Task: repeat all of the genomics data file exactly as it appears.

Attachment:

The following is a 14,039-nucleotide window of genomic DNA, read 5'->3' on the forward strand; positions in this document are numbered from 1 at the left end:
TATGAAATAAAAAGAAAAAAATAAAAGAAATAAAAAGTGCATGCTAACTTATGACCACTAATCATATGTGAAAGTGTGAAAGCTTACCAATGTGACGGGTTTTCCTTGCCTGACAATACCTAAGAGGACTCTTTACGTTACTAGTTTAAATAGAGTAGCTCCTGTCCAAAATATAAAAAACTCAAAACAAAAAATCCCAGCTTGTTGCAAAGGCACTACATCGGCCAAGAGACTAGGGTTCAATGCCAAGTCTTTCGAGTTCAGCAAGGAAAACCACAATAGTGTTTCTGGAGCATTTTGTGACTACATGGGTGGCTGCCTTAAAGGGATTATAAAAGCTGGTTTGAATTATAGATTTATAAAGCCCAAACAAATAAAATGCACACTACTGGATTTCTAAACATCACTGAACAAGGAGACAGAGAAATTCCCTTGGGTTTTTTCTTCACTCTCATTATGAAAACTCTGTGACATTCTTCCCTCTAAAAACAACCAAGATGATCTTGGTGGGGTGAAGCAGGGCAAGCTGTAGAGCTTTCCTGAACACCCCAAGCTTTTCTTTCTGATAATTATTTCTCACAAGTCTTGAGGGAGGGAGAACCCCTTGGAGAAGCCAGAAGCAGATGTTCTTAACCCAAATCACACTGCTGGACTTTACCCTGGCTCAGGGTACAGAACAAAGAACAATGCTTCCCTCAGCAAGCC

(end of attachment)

The following is a 14,039-nucleotide window of genomic DNA, read 5'->3' on the forward strand; positions in this document are numbered from 1 at the left end:
TATGAAATAAAAAGAAAAAAATAAAAGAAATAAAAAGTGCATGCTAACTTATGACCACTAATCATATGTGAAAGTGTGAAAGCTTACCAATGTGACGGGTTTTCCTTGCCTGACAATACCTAAGAGGACTCTTTACGTTACTAGTTTAAATAGAGTAGCTCCTGTCCAAAATATAAAAAACTCAAAACAAAAAATCCCAGCTTGTTGCAAAGGCACTACATCGGCCAAGAGACTAGGGTTCAATGCCAAGTCTTTCGAGTTCAGCAAGGAAAACCACAATAGTGTTTCTGGAGCATTTTGTGACTACATGGGTGGCTGCCTTAAAGGGATTATAAAAGCTGGTTTGAATTATAGATTTATAAAGCCCAAACAAATAAAATGCACACTACTGGATTTCTAAACATCACTGAACAAGGAGACAGAGAAATTCCCTTGGGTTTTTTCTTCACTCTCATTATGAAAACTCTGTGACATTCTTCCCTCTAAAAACAACCAAGATGATCTTGGTGGGGTGAAGCAGGGCAAGCTGTAGAGCTTTCCTGAACACCCCAAGCTTTTCTTTCTGATAATTATTTCTCACAAGTCTTGAGGGAGGGAGAACCCCTTGGAGAAGCCAGAAGCAGATGTTCTTAACCCAAATCACACTGCTGGACTTTACCCTGGCTCAGGGTACAGAACAAAGAACAATGCTTCCCTCAGCAAGCC